Between 27th March and 1st April 1945, a large increase in ‘radio noise’ was noted by operators of a 200 MHz Royal New Zealand Air Force radar unit located at Mount Bates on Norfolk Island. Flight Officer Hepburn is credited with the first discovery. This increase only occurred within half an hour of the rising or setting of the Sun. Unknown at the time, this interference coincided with sunspot activity which was a well-known phenomenon.
On 27th March 1945, Flight Officer Hepburn of the Royal New Zealand Air Force who was in charge of the radar station on Mount Bates (placed to warn of aircraft in the area) noticed increased radiation recordings at sunrise and sunset. But all this was possible due to an earlier discovery by a pioneering scientist back in the 1920’s …
In 1928 a young physicist named Karl Jansky was hired by Bell Labs to work on a new technology called ‘radio telephony’. In those days radio telephone service was on the cutting edge, and there were many unsolved problems. A phenomenon called ‘magnetic storms’ could disrupt service for days. Jansky, who had very little experience in radio engineering was given the task of studying trans-Atlantic radio interference. In 1930 he began work on an antenna and by 1931 he was making regular observations of radio static at a frequency of 20.5 MHz. He was only an amateur astronomer but he understood that the interference came from a fixed point in the sky – it moved with the stars, hence its source was from space. Consequently, radio astronomy was born in 1931.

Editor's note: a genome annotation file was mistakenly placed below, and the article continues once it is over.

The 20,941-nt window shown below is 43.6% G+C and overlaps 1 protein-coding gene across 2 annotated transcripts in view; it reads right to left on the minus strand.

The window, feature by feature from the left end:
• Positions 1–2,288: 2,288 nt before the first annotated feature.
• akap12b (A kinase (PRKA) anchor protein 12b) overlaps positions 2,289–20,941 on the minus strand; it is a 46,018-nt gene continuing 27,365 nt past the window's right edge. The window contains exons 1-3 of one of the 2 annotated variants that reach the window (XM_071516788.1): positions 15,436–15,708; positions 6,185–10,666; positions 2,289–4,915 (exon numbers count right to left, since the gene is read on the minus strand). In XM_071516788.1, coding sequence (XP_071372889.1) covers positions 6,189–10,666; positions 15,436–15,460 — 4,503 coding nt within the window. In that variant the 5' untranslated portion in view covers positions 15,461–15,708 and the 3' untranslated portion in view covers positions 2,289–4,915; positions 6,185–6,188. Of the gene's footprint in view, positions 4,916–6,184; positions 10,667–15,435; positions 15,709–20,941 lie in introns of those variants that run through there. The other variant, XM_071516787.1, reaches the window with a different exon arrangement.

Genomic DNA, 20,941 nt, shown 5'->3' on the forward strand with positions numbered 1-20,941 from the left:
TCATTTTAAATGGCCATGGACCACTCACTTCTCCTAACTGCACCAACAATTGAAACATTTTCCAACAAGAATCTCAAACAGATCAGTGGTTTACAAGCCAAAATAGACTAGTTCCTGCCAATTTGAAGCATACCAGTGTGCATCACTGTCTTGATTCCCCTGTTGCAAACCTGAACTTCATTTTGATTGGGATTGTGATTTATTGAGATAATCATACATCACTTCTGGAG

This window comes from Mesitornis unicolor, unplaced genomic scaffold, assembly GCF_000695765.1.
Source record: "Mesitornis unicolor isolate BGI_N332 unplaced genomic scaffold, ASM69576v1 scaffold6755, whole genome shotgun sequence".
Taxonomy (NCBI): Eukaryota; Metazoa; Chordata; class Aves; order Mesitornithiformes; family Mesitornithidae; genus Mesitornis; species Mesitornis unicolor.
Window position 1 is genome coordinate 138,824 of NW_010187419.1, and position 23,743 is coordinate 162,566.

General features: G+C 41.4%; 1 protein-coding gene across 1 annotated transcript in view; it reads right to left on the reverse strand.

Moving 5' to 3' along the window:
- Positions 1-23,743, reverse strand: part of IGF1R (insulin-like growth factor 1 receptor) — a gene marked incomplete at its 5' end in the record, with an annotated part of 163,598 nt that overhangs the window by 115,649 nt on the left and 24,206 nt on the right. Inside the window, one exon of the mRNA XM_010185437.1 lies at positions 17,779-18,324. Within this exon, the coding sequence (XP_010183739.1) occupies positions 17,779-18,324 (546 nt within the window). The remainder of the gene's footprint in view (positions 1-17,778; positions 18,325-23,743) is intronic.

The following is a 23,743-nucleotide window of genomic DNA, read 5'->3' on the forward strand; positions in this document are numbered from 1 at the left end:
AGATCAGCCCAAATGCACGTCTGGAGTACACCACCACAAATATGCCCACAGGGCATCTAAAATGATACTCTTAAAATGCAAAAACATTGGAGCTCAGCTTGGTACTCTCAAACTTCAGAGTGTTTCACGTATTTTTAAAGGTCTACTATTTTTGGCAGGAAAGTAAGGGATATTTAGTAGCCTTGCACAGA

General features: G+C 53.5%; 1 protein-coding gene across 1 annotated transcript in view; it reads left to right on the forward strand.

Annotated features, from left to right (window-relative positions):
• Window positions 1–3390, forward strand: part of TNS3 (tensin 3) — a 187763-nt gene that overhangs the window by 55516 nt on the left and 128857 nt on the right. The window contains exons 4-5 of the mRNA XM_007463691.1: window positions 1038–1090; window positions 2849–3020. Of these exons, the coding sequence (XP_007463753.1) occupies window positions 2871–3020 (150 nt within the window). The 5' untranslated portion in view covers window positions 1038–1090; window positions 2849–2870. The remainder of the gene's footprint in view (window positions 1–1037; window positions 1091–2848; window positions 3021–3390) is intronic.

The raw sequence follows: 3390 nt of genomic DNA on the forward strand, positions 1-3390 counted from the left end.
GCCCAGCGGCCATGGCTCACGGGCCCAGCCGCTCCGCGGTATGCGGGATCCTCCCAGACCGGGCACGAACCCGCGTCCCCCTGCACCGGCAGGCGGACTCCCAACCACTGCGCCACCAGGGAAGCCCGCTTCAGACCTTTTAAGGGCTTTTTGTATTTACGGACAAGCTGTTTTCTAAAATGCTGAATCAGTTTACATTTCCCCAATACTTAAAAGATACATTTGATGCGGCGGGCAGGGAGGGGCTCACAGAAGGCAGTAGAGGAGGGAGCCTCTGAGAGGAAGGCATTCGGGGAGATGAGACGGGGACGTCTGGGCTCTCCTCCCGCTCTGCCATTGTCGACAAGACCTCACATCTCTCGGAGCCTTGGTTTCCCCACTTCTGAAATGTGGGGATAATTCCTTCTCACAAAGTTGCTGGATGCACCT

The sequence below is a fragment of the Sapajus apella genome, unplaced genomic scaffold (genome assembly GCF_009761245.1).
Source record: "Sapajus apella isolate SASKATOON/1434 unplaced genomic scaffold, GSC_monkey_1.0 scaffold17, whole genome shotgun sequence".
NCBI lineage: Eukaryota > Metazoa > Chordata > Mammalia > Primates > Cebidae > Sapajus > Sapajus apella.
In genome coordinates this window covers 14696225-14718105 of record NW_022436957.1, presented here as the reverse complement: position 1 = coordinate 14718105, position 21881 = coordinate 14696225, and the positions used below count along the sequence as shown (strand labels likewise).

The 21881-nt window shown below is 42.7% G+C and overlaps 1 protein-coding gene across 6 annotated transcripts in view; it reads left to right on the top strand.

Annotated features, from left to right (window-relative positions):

Dr Elizabeth Alexander, a government scientist with the New Zealand Radio Development Board, was assigned to investigate this phenomenon, which was dubbed the "Norfolk Island Effect". Subsequent study at various locations demonstrated to Alexander that "... the Norfolk Island Effect was significant and was connected with radiation from the Sun ...".
Credit for Images at Top of Page